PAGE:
The essence of healing is the realignment of mind, body and spirit. At Pā‘aiau, restoration and healing go hand in hand, physically and spiritually. When the Ali‘i Pauahi Hawaiian Civic Club and the ‘Aiea community were approached by the Navy to help restore the site, it was a dream come true for them. They knew it would be a big task and would take some time, so as a means to ground the practice in healing the pond, the community and Hawai`i’s service members, they asked to create a space where traditional practices could be shared and learned. In this way, the healing would be in the doing. "If the ‘āina and humans are connected, the ‘ōlelo no‘eau, that says that "Land is the chief; man is its servant," He ali‘i ka ‘āina; he kauwā ke kanaka, is manifested. How can we serve the land and the pond, if we are broken ourselves? In serving the land, we find that we can repair that brokenness. In western terminology, they call it horticultural therapy. But in Hawaiian, you call it Aloha ‘Āina, Mālama ‘Āina. When you care for the land, the land cares for you. "Aloha Aku, Aloha Mai, Love is given, Love is received." We believe that this healing space will especially benefit all who carry wounds from historical trauma, or PTSD. Mālama ‘Āina is a way of connecting with the ancestors, the land, with God and ‘aumakua. It means connecting with the very foundation of Loko Pā‘aiau and the mana from the Mō‘ī Wahine whose essence still pervades the fishpond.
TRADITIONAL PRACTICES OFFERED
HOʻOPONOPONO (TO MAKE THINGS RIGHT)
LOMI LOMI (MASSAGE)
LĀʻAU LAPAʻAU (HERBAL MEDICINE)
‘AI PONO (HEALTHY EATING)
LĀʻAU KAHEA (FAITH HEALING)
KA HANA KAPA (KAPA MAKING)
MĀLAMA ‘ĀINA (HEALING THE LAND)
Please look at the calendar for an event involving traditional practices.
You may also request a service and time by emailing email@example.com
TRADITIONAL HEALING SPACE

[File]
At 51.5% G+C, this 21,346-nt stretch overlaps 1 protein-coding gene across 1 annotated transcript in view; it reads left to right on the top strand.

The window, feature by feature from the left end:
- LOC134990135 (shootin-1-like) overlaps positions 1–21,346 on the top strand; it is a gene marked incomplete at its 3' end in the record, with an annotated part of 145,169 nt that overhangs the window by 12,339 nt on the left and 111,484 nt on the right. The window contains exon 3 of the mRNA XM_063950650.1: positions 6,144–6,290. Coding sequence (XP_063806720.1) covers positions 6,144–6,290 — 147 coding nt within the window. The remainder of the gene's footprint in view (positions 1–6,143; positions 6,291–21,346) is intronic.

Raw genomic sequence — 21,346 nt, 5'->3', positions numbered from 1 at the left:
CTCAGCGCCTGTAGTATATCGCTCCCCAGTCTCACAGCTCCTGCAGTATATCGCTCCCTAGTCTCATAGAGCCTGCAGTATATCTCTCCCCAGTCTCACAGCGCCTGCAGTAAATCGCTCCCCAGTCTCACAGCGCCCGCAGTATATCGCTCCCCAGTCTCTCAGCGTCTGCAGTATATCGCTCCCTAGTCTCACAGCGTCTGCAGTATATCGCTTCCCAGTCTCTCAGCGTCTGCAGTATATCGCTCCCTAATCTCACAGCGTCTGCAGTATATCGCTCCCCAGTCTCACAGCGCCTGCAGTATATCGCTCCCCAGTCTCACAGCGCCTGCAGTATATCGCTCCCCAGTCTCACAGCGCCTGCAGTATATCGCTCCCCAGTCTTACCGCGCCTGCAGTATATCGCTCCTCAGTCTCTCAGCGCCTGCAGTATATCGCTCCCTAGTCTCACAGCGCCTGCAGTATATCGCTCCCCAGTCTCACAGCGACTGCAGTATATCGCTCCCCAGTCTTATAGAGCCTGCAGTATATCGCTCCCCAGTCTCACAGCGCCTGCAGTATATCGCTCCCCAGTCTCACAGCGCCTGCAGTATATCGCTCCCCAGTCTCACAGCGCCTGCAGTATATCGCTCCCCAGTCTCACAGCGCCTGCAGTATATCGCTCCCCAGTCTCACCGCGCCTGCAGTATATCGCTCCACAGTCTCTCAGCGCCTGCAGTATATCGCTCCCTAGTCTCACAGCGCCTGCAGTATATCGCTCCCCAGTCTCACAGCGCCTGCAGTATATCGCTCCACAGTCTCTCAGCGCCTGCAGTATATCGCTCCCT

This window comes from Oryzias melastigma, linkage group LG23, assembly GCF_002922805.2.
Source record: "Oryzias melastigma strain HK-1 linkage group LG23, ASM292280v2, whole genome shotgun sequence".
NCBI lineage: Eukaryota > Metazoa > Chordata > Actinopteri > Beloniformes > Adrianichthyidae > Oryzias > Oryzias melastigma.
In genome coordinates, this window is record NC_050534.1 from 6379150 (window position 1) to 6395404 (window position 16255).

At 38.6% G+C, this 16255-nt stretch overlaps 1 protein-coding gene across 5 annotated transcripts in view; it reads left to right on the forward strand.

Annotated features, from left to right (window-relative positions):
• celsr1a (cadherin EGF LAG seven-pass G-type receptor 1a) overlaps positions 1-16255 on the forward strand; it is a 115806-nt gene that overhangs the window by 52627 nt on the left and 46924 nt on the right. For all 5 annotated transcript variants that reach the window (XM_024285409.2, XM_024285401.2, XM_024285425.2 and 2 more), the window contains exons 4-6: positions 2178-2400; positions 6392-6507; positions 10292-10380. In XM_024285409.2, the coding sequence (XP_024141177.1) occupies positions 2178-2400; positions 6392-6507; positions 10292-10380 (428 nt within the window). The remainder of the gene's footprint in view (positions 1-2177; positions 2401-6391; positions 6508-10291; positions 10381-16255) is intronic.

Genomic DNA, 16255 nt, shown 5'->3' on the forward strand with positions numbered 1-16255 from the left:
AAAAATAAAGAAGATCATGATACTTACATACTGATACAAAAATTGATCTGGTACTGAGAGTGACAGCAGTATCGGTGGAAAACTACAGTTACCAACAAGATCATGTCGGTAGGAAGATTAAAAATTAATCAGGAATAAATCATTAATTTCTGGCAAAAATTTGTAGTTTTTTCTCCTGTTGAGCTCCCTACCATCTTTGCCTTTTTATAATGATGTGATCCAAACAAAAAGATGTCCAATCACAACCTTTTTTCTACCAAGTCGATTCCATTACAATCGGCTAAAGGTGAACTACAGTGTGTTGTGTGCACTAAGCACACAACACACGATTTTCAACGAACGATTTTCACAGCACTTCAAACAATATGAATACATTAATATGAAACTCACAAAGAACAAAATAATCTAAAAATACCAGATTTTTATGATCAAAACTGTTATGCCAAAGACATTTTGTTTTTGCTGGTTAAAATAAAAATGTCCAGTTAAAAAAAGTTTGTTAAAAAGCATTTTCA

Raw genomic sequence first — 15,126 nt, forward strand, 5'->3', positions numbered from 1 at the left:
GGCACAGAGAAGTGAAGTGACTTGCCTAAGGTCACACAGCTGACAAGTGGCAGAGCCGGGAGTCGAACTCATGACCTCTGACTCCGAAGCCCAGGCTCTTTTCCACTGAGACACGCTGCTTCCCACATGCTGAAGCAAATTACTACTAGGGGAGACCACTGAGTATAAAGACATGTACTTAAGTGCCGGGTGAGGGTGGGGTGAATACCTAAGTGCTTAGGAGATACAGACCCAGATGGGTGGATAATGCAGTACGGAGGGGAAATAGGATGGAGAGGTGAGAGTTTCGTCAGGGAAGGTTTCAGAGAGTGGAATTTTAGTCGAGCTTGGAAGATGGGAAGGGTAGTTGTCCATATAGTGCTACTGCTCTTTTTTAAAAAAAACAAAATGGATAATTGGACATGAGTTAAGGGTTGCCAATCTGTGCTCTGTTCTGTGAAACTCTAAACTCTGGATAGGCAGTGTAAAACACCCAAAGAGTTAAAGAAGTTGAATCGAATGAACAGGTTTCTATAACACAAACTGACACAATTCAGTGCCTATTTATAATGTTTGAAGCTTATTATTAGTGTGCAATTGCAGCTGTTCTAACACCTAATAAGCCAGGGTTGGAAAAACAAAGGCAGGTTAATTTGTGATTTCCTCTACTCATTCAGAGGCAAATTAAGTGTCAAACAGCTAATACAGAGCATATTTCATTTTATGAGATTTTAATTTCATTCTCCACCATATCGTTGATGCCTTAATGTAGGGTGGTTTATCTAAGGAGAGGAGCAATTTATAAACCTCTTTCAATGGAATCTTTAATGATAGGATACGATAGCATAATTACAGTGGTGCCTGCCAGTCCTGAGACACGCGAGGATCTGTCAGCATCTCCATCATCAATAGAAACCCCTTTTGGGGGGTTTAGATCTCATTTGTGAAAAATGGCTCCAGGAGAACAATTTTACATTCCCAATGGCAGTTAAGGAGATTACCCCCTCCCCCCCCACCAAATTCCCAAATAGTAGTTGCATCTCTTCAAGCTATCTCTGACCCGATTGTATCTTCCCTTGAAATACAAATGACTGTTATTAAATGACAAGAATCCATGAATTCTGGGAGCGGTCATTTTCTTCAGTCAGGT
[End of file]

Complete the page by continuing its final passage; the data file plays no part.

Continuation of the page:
Traditional practices call for traditional spaces, so a healing hale for community gatherings and native practices was envisioned and built in January 2021, with support from the Living Life Source Foundation, the Office of Community Services, City and County of Honolulu, the Office of Economic Development, PAF, and hundreds of donors and volunteers. Ka Hale Ali`i o Na Koa, “The Royal House of the Warrior,” was built mainly, with traditional materials such as mangrove and ironwood from Kapālama, kiawe from the site, loulu from ‘Ewa. There are no nails. Traditionally built with rare sennit, here, it is, instead, reinforced with paratrooper cord. A crew of 8 traditional practitioners, led by Master Hale Builder Francis “Palani” Sinenci, a Vietnam veteran from Hana, Maui, and the non-profit Hōlani Hana, were joined by over 100, mostly Native Hawaiian volunteers, including, veterans, descendants of veterans, Pearl Harbor shipyard workers, students, kumu and alumni from `Aiea High School, King David Kalākaua Middle School, Kamakau, Punahou, Kamehameha, McKinley, Kailua, Roosevelt, `Iolani and other Hawai`i and continental schools. Community groups, including the `Aiea Community Association, `Aiea/Kalauao residents, Boy Scouts, Kapapapuhi, the Honolulu Friends, and lineal descendants also contributed to its creation. “If we are to talk about Native Hawaiian health, we ask the doctors to bring their patients down there so they can be in the context of the traditional healing space.” The hale is now a physical and mental healing sanctuary, which includes practices such as pule (prayer), ho’oponopono (making things right), lomi lomi (massage), lāʻau lapaʻau (herbal medicine), ‘ai pono (healthy eating), lāʻau kahea (faith healing), ka hana kapa (kapa making), and mālama ‘āina (repairing the land which repairs the soul). Master practitioner Uncle Bruce Keaulani is available for healing sessions, and has gone to hospitals, such as Tripler, to visit patients. The first indigenous medicine plant was planted by family practice residents of Pali Momi Hospital. Other native medicinal plants are also waiting to be planted, such as aloe, kukui, popolo, and ‘ulu.